Killing Sites

Kragujevac

 

Timeline

  • Early October 1941 - members of the resistance attack German units near Gornji Milanovac, causing enemy losses of 10 killed and 23 wounded soldiers
  • 20 and 21 October 1941 - in retaliation, the German forces shoot 2,796 civilians (2,381 in Kragujevac and 415 in the surrounding villages), among whom students from the Kragujevac grammar school
  • 1976 – the 21 October museum is built as part of the Sumarice memorial park

 

 

After the partisan attack on the units of the 3rd Battalion of the 749th regiment in the vicinity of Gornji Milanovac, during which the German forces suffered 10 fatalities, with 26 injured, the regiment commander, following general Böhme’s instructions, ordered retaliation against the civilian population. 422 men were executed in the villages around Kragujevac on 19 October. In the days that followed, the German forces, together with the quisling formations, would carry out mass arrests in Kragujevac itself. Students of the whole grades of local secondary schools, such as the first and the second grade of the Teachers’ College or the fifth grade of the Kragujevac Grammar School were among the arrested. All of them were placed at the local concentration camp buildings, where all male Jews from Kragujevac, around 80 of them, had been kept since 18 October. The execution by shooting took place on 21 October, at three localities in the vicinity of the city, most of them at a place known as Šumarice. As many as 2,300 civilians were executed that day.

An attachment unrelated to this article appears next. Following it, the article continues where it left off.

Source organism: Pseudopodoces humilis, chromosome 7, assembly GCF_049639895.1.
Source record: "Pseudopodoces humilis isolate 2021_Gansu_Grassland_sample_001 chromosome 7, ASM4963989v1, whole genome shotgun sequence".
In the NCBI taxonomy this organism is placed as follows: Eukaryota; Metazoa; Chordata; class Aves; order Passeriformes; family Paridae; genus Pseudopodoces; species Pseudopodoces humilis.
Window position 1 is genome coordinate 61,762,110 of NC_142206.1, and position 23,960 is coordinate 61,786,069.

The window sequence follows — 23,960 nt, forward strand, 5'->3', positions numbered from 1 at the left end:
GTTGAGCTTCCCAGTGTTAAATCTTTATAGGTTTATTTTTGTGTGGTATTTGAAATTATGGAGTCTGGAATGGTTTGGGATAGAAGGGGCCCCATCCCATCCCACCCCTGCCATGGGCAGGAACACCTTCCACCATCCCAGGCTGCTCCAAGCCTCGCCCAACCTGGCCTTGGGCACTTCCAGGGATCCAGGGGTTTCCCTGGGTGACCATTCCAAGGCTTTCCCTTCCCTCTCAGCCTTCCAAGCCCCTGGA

The Ljotić’s 5th volunteer squad, under the command of Marisav Petrović arrived in Kragujevac several days before the shooting. It was one group of the 5th volunteer squad, under the leadership of Momcilo Zdravkovic, called “Izrila”, that had the assignment to collect the Roma. The following day, on the date of the execution, Ljotic’s men tried to single out those whom they considered capable of becoming the new “volunteers” from the big group of arrested Kragujevac citizens. In exchange for them they handed over other hostages to the Germans, mostly Roma, more of them than the Germans had requested. According to some estimates, roughly 200 Roma were executed.

In 1953, a memorial park was organised on the site of the executions, and the 21st October museum was built in 1976. It still represents one of the key institutions of its kind in Serbia. The memorial park comprises 10 monuments dedicated to the victims, in front of which commemorations are held every year.